Finding meaning… or not

Right now is a good time to reflect on our lives, on the world we have created, and on what we want for our “now” and for our future, but sometimes that feels like too much. It may be that you don’t want to sit and contemplate what the meaning of all this is or what your meaning is in the midst of all of this is. And you know what? That’s okay.

There are people out there right now who are telling us we need to find meaning in this pandemic and others who are not at all wanting to deal with this at all. So, where is the middle ground for you? You may feel this is a good time to find meaning, but also feel pressured to do so. You may feel like you should be coping and you don’t feel you are coping well. You may be bombarded with messages that you should be stressed or anxious, but you’re not sure that you are, you’re just going along.

However you feel right now is fine. However you are coping with this pandemic or not coping, is fine. What it means to you and whether you want to explore that meaning or not is what I would like you to look at. Finding some sort of meaning for yourself around all of what this pandemic has brought and continues to bring can help us deal with grief. Grief around knowing there are people dying, grief around our lives being very different than they were just a few months ago, grief around our own anxiety or fears, grief around losing jobs or things not being as stable as they were, grief around our fears.

There are people who are saying this pandemic is our earth’s way of clearing us out for a bit while she heals. There are others who say this is an act of God to make us take note of our evil ways. There are still others who say this is meant to help us recognize the interconnectedness we have as humans to raise our hearts in compassion for each other. What do you believe? What do you think? And does it help you cope or not? Does it help you wonder, imagine, hope?

Finding meaning in this pandemic can help you address your grief- whatever that looks like.

Today there are two writing exercises. Begin with the first and then you decide if you proceed to the second, based on whether you want to deal with having meaning in all of this.


First think about whether you want to find meaning in this pandemic or not. If you do not, that is fine, but write that you do not and then keep going, write why. Write what meaning you think others are finding in this. Write why attaching meaning to it can help you cope with all that is going on or not. Then write three things that bring you joy right now. Notice where you feel that joy in your body and write that down.

If you DO want to contemplate the meaning in all of this, take 20 minutes to write the following:

  • Write three things that bring you joy right now. Then write three things that make you feel stressed right now.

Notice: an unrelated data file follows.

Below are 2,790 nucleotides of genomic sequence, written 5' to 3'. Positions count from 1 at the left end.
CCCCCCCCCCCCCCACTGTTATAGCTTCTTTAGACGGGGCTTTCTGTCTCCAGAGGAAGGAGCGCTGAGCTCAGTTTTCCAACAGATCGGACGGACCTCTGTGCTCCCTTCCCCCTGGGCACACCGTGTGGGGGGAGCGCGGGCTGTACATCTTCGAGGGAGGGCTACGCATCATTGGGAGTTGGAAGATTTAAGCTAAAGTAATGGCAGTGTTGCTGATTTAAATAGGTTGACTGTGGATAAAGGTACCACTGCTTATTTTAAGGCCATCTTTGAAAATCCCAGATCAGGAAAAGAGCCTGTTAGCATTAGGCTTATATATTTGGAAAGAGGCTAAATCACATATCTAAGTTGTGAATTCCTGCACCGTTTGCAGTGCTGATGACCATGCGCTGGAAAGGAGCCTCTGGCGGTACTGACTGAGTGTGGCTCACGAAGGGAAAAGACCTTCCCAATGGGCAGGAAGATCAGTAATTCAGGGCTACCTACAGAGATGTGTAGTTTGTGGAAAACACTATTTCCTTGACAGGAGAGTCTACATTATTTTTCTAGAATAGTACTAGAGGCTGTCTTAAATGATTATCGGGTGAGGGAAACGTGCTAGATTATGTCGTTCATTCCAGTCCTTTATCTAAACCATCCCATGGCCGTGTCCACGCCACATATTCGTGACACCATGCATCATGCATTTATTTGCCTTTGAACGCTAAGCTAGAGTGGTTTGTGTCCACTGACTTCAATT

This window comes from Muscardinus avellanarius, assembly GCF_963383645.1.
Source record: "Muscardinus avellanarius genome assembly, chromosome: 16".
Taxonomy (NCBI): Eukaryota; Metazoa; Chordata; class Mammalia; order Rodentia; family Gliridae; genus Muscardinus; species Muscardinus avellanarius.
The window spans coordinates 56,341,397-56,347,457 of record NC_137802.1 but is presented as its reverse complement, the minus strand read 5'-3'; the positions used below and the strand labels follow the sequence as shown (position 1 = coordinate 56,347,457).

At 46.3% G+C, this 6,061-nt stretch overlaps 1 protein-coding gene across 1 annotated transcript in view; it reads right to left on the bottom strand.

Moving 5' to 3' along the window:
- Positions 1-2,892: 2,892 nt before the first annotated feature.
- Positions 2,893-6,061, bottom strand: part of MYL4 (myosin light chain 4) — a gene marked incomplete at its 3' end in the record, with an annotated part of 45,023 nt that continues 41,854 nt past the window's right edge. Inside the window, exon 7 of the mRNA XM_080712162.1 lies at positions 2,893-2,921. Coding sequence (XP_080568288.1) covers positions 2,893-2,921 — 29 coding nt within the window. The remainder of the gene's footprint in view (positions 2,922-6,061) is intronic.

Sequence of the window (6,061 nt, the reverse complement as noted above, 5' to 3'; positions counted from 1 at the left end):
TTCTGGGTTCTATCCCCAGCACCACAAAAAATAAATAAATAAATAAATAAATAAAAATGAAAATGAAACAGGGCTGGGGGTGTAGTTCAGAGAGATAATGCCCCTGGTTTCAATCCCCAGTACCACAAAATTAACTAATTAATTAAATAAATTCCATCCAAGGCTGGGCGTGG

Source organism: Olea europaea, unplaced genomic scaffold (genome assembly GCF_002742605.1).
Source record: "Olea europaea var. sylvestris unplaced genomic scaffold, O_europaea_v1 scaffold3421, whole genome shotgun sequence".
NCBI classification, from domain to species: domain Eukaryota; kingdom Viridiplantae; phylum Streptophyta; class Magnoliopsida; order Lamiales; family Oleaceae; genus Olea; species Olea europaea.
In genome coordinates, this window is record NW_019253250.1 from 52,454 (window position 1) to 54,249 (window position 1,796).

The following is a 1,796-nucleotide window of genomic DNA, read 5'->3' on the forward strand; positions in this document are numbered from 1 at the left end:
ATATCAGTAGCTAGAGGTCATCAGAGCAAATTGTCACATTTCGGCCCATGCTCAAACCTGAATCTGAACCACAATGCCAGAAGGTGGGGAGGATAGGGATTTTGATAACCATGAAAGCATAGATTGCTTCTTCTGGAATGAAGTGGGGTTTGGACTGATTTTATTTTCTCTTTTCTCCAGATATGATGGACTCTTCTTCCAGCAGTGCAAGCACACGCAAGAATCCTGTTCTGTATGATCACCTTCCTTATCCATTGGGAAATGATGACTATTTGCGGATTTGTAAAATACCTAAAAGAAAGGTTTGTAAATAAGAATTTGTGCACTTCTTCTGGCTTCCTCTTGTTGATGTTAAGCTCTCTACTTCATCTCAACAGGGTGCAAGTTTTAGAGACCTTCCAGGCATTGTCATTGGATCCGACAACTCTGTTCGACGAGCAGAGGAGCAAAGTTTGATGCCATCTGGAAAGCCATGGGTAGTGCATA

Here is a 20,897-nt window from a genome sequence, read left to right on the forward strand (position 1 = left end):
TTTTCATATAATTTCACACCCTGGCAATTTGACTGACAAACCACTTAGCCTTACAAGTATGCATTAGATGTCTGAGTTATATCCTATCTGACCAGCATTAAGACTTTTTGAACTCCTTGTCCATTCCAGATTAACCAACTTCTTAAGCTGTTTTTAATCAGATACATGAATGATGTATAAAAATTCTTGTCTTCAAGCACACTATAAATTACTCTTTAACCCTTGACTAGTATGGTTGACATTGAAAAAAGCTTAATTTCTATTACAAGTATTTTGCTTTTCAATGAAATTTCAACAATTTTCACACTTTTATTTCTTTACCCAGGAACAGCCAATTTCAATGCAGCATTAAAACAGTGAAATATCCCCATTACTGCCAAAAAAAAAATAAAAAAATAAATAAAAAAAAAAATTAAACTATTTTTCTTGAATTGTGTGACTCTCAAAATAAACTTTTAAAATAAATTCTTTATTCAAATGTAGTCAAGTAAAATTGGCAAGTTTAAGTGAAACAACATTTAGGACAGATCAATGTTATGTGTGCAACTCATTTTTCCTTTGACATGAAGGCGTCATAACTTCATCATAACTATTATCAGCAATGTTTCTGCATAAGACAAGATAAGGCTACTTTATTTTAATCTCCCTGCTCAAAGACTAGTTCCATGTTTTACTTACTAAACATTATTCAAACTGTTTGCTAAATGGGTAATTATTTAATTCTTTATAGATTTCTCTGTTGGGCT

• Write what it means to have things that bring you joy and also things that bring you stress happening at the same time.
  • Write the things you are grieving right now. What do you miss? What are you sad about?
  • Write what it means for you to find meaning in a pandemic. Write about what this change in pace has meant for you. Write what it means for you that we are taking extra precautions right now. Write what you think of other people’s ideas about meaning during this time. Write how you are finding meaning for yourself in this world.
  • Write how finding meaning at this time helps you?

You might share your writing with a friend, over zoom or over the phone, or sum it up and share your thoughts with someone you trust. We are all having different emotions right now, grief, joy, fear, sadness. Share those feelings. You don’t have to keep them to yourself.

Thank you for writing with us. We’d love to have you back each Tuesday. If you would like to write more about you, please follow the blog.

Take care of yourself. Be safe and be well.



Published by lizawolfffrancis

Liza Wolff-Francis is a poet and writer with an M.F.A. in Creative Writing from Goddard College who is proud to have served two terms as a member of the Albuquerque Poet Laureate Program’s Selection Committee. She was co-director for the 2014 Austin International Poetry Festival and a member of the 2008 Albuquerque Poetry Slam Team. She has an ekphrastic poem posted in Austin’s Blanton Art Museum by El Anatsui’s sculpture “Seepage” and her work has most recently appeared in Steam Ticket, eMerge, Minute Magazine, Weaving the Terrain: 100 Word Southwestern Poems, Bearing the Mask: Southwestern Persona Poems, Poetic Routes, Poetry Pacific, Edge, and on various blogs. She has a chapbook out called Language of Crossing (2015, Swimming with Elephant Publications), which is a collection of poems about the Mexico- U.S. border. She loves breakfast food, popcorn and dark chocolate.

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